Selling yourself for sex is not a job

One contributor says we cannot be blind to the true horror behind the bland phrase ‘sex work’

No one wants to have to go to a job that they hate. We all have different reasons for needing a job. The majority of us need a job to earn money.

We buy a lottery ticket on the off chance that our numbers come up and we never have to work again. We are trained early on that work and a job are important. From childhood, we are asked: “What do you want to be when you grow up? What would your dream job be?”

I’m willing to bet my kidneys that absolutely no one answers those questions with “prostitute” or “being paid to be used by strangers by whatever their perverted desires demand”.

Primarily because selling yourself for sex is not a job.

Prostitution an economic necessity not a career choice

It’s almost always an economic necessity that you are forced into making that decision.

I’ve always advocated for prostitution to be decriminalised because I believed it’s wrong to criminalise people who are so desperate that they will put themselves at horrific risk selling themselves to strangers. 

That anyone in the 21st century has to consider doing that is a sign society has failed. The vast majority of people being failed are women. 

Over the last 20 years, I’ve worked with women who are currently involved or have been involved in the sex industry. The overwhelming majority have addiction issues and mental health conditions.

Not a single one has ever wanted to do what they have done or are doing. What they are doing is technically considered “consensual”, but the very nature of it is unwanted.

The difference between the unwanted nature of this type of “work” is in no way comparable to the unwanted nature of packing boxes to fund Jeff Bezos’ vanity projects.

Sex industry about control – but not for its workers

The sex industry is about control and people having what they want, regardless of the needs and wants of others. For anyone to support people into entering the “oldest profession” is simply enabling harm against them. Those being harmed are predominantly women. 

There are women who will stand by “sex work” as a choice. A choice often celebrated by television: “Oh, look at the shoes and handbags you can buy and be you are your own boss!!!”

For a time, women may enjoy the perks of selling their youth and beauty to the highest bidder. It is not a sustainable product. The word “dignity” is not often used these days, but it is an important part of maintaining self-respect and retaining your humanity. Think about how prisoners are treated. Loss of dignity is part of the punishment.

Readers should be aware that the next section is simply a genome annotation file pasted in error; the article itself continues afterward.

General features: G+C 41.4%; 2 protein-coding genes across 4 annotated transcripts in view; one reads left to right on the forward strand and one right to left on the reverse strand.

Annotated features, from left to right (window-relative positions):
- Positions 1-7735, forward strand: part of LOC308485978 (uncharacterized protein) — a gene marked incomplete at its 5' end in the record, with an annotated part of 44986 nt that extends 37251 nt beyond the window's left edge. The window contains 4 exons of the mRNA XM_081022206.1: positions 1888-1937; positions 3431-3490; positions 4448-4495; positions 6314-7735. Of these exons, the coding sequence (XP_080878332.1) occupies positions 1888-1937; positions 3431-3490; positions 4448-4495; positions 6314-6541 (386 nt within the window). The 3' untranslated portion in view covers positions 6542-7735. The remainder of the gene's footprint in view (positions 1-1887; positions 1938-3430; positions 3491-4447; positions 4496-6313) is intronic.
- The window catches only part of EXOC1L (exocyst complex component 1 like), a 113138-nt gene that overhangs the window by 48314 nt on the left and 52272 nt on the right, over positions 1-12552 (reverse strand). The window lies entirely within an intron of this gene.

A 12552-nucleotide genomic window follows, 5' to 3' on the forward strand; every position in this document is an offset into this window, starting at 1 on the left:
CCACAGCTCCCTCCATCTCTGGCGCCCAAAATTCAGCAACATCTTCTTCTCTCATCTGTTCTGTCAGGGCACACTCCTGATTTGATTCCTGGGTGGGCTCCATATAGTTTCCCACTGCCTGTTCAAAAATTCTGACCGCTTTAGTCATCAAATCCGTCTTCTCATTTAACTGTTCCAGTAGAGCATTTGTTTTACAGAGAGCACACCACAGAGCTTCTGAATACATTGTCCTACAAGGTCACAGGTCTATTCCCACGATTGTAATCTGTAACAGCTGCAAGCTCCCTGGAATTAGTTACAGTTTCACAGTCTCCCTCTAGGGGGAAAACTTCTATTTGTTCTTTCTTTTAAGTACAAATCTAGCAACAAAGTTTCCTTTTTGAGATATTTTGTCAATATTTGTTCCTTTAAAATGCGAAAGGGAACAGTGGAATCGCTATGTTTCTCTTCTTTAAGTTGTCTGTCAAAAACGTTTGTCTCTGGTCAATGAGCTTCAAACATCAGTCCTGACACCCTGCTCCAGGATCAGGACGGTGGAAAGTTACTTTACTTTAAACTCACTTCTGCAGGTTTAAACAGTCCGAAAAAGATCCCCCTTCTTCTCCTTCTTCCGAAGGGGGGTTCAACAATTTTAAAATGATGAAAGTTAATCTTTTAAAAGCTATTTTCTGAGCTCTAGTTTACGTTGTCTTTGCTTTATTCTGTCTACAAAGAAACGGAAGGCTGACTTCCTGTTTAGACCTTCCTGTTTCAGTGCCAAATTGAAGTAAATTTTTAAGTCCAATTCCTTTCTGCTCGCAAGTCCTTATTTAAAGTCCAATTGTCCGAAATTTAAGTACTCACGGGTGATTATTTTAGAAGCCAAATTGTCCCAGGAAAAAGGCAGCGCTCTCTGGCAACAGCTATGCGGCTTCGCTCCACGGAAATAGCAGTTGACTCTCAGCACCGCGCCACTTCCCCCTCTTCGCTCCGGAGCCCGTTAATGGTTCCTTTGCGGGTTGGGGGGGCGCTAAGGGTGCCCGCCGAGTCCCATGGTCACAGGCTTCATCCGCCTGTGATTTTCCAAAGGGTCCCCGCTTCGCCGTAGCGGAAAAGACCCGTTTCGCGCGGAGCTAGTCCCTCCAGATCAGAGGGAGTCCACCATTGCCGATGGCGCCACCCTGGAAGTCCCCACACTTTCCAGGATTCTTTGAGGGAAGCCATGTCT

Few leave sex work untouched by trauma

Selling yourself to men who want you to suck their unwashed penis for £5 does not allow you to feel like a valuable human. It leads to trauma and self-abuse. Very few leave the sex industry intact.

People traffickers and pimps treat the women in their possession as less than human. We know that brothels where you can pay to have sex with a robot provide more security for the robot. This is because it’s more difficult to replace the robot than it is to replace the human being.

Let that sink in.

Education should be route out of poverty not training ground for sex work

This week we saw a university legitimising selling yourself for sex rather than fighting tooth and nail to create provision for marginalised women to access further education.

It is very telling. Pricing university out of the reach of the working class has varied consequences. Women not being able to access the means of escaping the forces of the patriarchy is one.

Keep us poor, down at heel, in need of male financial care and it stops us getting uppity (in theory).

We are able as a society to choose to make things better so no one has to consider selling themselves into having sex with strangers.

We continue to choose not to do that. That choice only benefits men.

*Quote in header image from House of Commons’ Home Affairs Committee report on prostitution in 2016-17.

One thought on “Selling yourself for sex is not a job

  1. Hasn’t the Nordic Model, as opposed to decriminalisation, been the proven to be the best model for the prostitution industry? I.e. where the punters are liable for prosecution, but not the prostitutes? My understanding is that decriminalising the prostitution industry has made punters’ behaviour worse towards prostitutes, compared to before decriminalisation.

    Liked by 1 person

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